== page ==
Author and article information

                Role: Academic Editor
                PLoS Biol
                PLoS Biology
                Public Library of Science (San Francisco, USA )
                August 2009
                August 2009
                18 August 2009
                : 7
                : 8
                [1 ]Institute of Pharmacology and Toxicology, University of Würzburg, Würzburg, Germany
                [2 ]Rudolf Virchow Center, DFG-Research Center for Experimental Biomedicine, University of Würzburg, Würzburg, Germany
                [3 ]Dipartimento di Scienze Mediche, Università degli Studi di Milano, Milan, Italy
                [4 ]Laboratory of Experimental Endocrinology, Fondazione IRCSS Istituto Auxologico Italiano, Cusano Milanino, Italy
                [5 ]Department of Experimental Medicine, University of Genoa, Genoa, Italy
                University of California San Francisco, United States of America
                Author notes

                The author(s) have made the following declarations about their contributions: Conceived and designed the experiments: DC. Analyzed the data: DC CT LP. Contributed reagents/materials/analysis tools: VON LP. Wrote the paper: DC MJL. Isolated thyroid follicles; performed FRET, TIRF, immunofluorescence and cell fractionation experiments; generated the mathematical model: DC. Generated and analyzed the CAG-Epac1-camps mice; performed the FRET experiments on MEFs, cortical neurons, macrophages, and cardiac myocytes; performed the Western blot analysis of VASP phosphorylation: VON. Performed the electron microscopy experiments: MCG. Performed cell fractionation and Western blot experiments: TdF. Produced the fluorescently labeled TSH: CD. Supervised the electron microscopy experiments: CT. Supervised the project: MJL.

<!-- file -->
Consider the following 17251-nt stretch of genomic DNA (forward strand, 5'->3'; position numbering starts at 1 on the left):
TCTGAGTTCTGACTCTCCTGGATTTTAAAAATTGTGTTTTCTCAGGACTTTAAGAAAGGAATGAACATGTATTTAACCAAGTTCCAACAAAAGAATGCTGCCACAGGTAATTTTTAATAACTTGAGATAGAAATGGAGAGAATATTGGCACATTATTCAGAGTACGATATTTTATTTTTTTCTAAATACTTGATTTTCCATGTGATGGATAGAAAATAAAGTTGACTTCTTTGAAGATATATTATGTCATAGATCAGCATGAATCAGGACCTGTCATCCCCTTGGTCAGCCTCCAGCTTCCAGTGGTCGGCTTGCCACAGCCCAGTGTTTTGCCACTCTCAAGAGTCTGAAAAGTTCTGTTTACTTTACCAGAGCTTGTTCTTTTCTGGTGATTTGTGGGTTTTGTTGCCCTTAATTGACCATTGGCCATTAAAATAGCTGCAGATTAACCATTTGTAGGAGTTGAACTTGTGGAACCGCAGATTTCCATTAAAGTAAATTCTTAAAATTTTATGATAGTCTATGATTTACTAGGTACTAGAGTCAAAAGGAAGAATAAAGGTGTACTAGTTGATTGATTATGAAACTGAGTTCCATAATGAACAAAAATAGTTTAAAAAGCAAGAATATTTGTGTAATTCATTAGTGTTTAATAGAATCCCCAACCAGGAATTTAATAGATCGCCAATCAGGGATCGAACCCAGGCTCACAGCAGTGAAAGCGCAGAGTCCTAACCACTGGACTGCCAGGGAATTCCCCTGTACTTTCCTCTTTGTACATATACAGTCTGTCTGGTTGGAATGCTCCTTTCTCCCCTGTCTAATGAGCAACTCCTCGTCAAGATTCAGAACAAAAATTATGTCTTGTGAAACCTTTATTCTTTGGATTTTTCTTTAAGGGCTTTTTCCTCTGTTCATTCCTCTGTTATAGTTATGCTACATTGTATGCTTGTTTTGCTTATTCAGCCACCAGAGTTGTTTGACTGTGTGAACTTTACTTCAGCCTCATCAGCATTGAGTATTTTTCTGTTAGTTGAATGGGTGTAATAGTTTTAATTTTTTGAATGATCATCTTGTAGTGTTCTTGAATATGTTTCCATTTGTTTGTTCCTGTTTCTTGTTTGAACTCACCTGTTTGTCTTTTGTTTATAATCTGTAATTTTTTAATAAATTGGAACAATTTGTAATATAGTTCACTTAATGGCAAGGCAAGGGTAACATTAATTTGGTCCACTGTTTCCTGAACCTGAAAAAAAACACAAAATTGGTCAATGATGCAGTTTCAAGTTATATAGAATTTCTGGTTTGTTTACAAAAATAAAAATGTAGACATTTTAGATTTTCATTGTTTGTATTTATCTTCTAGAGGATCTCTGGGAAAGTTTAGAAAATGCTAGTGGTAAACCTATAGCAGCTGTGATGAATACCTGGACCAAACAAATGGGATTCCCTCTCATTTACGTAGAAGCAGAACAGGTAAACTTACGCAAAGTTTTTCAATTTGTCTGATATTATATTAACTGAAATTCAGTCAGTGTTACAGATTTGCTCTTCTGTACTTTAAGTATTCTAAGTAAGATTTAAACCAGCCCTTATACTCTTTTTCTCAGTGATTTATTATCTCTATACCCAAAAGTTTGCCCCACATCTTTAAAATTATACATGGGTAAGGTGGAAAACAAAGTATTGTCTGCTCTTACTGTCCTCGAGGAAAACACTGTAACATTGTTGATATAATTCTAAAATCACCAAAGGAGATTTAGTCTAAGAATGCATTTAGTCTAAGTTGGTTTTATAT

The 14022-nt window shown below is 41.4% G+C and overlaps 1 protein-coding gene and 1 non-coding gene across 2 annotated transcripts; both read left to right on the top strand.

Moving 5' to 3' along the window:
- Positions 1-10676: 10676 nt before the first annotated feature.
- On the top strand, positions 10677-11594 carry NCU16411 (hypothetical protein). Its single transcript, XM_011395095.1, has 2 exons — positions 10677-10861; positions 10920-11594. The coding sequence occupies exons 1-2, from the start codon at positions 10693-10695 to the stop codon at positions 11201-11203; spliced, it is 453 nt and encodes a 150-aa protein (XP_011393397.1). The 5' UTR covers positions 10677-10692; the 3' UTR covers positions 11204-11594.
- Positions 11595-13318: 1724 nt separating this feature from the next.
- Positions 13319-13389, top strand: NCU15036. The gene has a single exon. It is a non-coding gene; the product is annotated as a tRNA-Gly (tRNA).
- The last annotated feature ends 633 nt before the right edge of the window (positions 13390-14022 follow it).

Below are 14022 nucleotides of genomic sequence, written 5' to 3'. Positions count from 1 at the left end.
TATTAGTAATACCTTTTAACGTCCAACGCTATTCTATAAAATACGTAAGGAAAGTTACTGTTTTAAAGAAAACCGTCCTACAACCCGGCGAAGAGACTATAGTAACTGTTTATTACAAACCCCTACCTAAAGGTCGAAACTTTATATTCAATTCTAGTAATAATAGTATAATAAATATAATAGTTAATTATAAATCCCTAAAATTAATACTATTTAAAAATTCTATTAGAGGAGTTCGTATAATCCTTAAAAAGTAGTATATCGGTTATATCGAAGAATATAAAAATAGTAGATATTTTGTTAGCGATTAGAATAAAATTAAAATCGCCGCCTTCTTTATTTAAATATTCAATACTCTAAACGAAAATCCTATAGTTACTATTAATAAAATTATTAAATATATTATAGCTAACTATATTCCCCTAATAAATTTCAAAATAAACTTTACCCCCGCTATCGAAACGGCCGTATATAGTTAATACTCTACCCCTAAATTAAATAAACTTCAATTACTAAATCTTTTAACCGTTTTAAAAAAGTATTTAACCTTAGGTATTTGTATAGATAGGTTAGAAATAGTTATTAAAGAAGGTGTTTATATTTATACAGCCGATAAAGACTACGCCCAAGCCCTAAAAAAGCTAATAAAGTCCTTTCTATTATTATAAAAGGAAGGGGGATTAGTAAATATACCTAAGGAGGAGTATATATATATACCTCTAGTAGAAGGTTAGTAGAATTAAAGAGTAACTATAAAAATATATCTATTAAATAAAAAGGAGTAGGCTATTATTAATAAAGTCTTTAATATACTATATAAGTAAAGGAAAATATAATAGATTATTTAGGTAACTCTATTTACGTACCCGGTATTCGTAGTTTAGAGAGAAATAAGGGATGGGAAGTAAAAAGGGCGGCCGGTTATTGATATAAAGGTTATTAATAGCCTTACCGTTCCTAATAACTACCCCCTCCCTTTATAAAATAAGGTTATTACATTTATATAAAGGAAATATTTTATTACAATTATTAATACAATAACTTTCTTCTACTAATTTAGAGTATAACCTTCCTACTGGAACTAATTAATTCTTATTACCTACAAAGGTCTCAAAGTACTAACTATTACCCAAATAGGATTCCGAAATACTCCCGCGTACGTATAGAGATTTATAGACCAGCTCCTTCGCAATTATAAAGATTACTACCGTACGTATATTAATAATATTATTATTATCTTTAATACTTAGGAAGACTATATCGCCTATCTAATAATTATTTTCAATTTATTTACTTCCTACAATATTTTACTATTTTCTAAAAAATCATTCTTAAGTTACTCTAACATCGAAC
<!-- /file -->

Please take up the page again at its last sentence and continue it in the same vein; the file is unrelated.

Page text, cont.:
Calebiro et al. This is an open-access article distributed under the terms of the Creative Commons Attribution License, which permits unrestricted use, distribution, and reproduction in any medium, provided the original author and source are credited.
                Page count
                Pages: 25
                Research Article
                Cell Biology/Cell Signaling
                Diabetes and Endocrinology/Thyroid

                Life sciences